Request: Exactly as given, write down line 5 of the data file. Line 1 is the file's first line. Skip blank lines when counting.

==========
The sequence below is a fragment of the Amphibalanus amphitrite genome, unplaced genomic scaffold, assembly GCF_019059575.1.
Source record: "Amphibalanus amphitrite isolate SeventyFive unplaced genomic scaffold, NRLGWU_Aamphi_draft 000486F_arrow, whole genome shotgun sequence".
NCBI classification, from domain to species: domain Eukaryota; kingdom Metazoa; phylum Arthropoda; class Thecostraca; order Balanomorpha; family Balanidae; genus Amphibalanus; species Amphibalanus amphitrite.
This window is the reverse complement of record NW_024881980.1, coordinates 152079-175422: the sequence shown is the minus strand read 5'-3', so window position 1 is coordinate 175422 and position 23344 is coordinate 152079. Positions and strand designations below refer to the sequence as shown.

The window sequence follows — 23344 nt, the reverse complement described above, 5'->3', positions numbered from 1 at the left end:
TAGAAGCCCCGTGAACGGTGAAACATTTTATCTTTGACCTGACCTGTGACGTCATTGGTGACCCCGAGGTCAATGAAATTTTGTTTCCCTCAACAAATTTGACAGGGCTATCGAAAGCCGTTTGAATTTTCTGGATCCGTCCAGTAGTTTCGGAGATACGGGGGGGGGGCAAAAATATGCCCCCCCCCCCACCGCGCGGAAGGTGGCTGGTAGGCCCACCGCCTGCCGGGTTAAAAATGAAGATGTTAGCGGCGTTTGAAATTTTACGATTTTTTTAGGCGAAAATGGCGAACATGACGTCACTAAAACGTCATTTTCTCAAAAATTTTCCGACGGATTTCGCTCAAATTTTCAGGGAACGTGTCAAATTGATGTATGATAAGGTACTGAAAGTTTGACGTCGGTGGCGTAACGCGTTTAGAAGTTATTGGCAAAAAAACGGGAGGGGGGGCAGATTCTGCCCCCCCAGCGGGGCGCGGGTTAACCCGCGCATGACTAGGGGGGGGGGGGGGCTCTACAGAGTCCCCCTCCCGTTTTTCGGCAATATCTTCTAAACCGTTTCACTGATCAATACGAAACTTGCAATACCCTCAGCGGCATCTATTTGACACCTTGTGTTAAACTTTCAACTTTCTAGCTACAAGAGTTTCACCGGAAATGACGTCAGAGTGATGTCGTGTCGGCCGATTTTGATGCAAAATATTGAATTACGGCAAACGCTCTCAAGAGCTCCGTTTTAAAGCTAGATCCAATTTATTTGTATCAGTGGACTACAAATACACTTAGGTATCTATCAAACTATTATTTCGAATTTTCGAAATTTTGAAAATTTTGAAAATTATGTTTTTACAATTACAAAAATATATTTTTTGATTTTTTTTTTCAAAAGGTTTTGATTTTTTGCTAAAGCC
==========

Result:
The window sequence follows — 23344 nt, the reverse complement described above, 5'->3', positions numbered from 1 at the left end: